A similar problem is occurs when Ravitch challenges school choice. She is on solid ground when arguing that the public relations spin has allowed them use the “C word” and, also, “to transcend its tarnished history as an escape route for southern whites who sought to avoid court-ordered desegregation in the 1950s and 1960s.”
Like Ravitch, I do not believe that choice is the path towards school improvement, and neither do I have faith that competition will result in improved student outcomes. If parents choose to send their own children to schools that nurture competition, however, that is their own business. The problem, as Ravitch documents, is that NCLB and also the Obama administration encouraged a pervasive climate of competition. They incentivized metrics for keeping score. In doing so, they crossed a line and promoted a destructive and competitive culture in charters, as well as traditional public schools.
Unless I miss my guess, most supporters of test-driven accountability, like most parents, students, and educators, realize that “reform” has gone terribly wrong. While many citizens and most reformers embrace choice, most are horrified by the competitive culture that has been imposed on all of our schools – not just those schools that hyper-competitive parents and entrepreneurs might choose for their own kids.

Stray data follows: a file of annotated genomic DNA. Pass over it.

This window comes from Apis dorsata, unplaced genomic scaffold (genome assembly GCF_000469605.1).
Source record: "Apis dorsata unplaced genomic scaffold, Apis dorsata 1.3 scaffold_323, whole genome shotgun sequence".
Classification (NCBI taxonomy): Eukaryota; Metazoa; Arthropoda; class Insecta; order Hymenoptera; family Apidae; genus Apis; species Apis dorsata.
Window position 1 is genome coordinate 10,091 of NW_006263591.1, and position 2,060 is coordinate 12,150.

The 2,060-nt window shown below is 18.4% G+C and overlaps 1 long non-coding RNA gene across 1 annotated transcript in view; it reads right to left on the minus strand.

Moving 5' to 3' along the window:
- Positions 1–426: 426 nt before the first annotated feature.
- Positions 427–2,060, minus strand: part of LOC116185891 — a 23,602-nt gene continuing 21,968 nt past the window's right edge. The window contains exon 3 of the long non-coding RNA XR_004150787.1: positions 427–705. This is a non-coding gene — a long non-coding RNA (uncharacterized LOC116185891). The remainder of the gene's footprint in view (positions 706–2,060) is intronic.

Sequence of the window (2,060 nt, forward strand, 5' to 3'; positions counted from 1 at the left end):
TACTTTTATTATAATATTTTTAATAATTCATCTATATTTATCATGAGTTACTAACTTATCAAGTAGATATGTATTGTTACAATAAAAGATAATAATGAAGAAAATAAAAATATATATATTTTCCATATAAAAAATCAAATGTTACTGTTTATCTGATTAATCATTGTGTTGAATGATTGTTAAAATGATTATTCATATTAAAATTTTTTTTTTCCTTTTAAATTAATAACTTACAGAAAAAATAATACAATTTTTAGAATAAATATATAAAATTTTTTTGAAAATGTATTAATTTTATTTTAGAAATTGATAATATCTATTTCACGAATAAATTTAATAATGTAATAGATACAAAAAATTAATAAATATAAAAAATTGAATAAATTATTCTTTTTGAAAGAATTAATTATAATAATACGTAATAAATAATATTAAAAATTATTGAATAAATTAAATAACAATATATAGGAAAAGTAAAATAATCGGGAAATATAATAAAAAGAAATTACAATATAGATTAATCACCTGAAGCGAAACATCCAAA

I do not believe that Diane Ravitch’s counter-attack against the ideology, the funders, and the leaders of the corporate reform movement is meant as an indictment of everyone who listens to or believes their political message. She carefully parses the language of reform to show how it “has co-opted progressive themes and language in the service of radical purposes.”
Ravitch pulls no punches in making the case that the elites’ faith in competition could “sound the death knell for urban public education.” And, she is right. For that reason, I hope that readers who are inclined to support school reform will carefully contemplate Reign of Error.